However, as currently written, HR 811 (unlike its predecessor HR 550) contains a loophole that would allow this crucial hand counting to be bypassed if State-mandated recounts, which HR 811 exempts from an audit, are conducted by machines rather than by hand. HR 811's proposed HAVA Section 301(a)(2)(B) must be amended to require all recounts to be conducted by hand-counting the voter-marked paper ballots (as HR 550 did), including recounts mandated by State laws for races with narrow margins.
At the end of the proposed HAVA Section 301(a)(2)(B)(iii), after "true and correct record of the votes cast", add ", and"
and delete "and shall be used as the official ballots for purposes of any recount or audit conducted with respect to any election for Federal office in which the voting system is used."
Add the following subparagraph to HAVA Section 301(a)(2)(B):
"(iv) the individual permanent paper ballots produced pursuant to subparagraph (A), and subject to subparagraph (D), shall be used as the official ballots for purposes of any recount or audit conducted with respect to any election for Federal office in which the voting system is used."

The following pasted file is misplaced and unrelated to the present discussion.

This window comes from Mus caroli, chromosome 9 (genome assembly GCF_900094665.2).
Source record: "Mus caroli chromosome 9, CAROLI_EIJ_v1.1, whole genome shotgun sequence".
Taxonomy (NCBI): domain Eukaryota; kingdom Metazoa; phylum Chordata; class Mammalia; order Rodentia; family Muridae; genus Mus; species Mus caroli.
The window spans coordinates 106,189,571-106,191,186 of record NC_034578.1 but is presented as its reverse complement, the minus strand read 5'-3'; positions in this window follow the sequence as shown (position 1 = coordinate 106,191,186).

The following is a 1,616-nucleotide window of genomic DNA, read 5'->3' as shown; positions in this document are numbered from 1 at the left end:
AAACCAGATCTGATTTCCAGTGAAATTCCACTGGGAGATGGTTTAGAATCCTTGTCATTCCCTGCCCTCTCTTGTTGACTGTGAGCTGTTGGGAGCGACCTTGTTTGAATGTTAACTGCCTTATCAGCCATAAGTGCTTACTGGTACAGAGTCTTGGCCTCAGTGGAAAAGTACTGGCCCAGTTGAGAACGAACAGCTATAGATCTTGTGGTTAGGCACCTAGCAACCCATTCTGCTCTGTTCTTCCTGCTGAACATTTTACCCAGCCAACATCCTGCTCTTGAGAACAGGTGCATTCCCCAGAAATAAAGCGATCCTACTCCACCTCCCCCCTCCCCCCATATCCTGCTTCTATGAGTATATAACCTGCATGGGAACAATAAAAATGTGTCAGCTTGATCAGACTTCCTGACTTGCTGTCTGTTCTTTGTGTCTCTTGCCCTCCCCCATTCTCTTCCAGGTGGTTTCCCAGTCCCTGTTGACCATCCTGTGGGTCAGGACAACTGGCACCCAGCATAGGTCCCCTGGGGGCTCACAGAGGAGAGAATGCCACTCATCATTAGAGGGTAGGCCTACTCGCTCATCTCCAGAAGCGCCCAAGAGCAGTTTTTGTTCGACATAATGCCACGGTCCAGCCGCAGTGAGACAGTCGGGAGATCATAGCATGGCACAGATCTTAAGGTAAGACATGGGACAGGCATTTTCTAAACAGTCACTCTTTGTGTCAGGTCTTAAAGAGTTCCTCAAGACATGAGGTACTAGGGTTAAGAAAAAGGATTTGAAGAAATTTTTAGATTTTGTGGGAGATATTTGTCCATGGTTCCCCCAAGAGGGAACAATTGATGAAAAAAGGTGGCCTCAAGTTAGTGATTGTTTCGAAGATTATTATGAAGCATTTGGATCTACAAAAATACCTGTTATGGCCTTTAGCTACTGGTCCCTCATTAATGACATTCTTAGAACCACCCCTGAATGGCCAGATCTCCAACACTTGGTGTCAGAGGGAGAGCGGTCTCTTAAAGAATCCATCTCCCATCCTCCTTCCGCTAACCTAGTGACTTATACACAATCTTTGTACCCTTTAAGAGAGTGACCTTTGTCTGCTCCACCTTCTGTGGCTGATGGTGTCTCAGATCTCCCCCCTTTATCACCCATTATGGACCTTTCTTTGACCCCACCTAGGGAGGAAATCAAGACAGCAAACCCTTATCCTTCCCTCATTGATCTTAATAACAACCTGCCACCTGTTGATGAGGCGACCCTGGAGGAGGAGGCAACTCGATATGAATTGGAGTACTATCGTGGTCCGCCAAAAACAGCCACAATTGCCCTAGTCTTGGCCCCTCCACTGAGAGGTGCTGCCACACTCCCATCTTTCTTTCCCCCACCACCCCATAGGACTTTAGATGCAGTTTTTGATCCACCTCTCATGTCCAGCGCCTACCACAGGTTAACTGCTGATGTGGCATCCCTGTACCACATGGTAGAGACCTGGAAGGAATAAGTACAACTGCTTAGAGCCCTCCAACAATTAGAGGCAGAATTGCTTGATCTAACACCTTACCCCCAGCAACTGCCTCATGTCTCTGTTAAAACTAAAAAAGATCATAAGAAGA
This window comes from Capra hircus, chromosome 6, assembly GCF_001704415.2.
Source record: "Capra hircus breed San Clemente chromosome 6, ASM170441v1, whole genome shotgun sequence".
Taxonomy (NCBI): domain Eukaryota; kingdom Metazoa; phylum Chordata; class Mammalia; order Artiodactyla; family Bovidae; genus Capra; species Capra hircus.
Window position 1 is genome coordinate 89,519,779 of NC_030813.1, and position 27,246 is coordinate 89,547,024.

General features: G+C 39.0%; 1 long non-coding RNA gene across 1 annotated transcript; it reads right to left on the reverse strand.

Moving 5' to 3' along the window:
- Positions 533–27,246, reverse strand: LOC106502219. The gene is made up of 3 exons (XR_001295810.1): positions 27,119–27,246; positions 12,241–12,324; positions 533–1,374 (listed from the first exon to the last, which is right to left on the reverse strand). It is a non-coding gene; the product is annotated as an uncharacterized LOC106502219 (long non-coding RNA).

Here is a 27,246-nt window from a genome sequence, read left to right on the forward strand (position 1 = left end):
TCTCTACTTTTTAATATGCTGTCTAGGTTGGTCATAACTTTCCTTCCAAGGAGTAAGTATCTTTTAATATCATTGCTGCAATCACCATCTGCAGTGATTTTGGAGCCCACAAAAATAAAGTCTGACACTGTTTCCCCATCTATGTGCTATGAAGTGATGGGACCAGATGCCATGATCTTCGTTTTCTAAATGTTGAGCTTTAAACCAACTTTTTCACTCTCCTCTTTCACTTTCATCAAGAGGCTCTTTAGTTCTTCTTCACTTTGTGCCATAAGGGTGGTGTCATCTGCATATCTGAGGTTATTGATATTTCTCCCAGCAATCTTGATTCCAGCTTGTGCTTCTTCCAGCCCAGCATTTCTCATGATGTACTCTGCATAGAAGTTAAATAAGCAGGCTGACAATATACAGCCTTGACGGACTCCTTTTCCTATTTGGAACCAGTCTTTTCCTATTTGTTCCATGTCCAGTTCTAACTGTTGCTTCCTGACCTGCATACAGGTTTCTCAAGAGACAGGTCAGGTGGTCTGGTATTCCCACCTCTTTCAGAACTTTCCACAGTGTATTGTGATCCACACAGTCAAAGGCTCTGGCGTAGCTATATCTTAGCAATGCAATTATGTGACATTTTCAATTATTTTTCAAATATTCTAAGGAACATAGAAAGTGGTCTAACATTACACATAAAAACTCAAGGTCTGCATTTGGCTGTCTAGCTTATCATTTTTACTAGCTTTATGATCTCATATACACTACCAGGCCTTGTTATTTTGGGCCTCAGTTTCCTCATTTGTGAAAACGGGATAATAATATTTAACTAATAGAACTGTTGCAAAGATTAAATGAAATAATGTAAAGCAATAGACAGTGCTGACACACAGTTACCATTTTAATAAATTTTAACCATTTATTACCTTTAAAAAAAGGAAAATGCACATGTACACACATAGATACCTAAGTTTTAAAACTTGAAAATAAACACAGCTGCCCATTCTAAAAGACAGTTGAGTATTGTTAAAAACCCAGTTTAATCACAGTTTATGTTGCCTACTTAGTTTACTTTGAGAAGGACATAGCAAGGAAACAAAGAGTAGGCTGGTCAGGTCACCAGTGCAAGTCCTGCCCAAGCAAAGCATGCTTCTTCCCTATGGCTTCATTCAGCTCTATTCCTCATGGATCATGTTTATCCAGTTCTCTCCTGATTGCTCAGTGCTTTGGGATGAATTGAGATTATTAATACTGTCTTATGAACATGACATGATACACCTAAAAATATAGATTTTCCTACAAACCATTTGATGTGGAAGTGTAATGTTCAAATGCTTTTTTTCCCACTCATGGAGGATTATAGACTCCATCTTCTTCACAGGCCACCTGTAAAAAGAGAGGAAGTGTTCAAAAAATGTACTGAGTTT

4) There must be no undisclosed voting system software. However, HR 811's proposed HAVA Section 301(a)(9), as currently written, fails to exempt software that is truly Commercial Off the Shelf (COTS) from public disclosure. The bill must be amended to require true COTS software, such as the Windows operating system and standard printer drivers, to be escrowed and available to officials under confidentiality, but not publicly disclosed.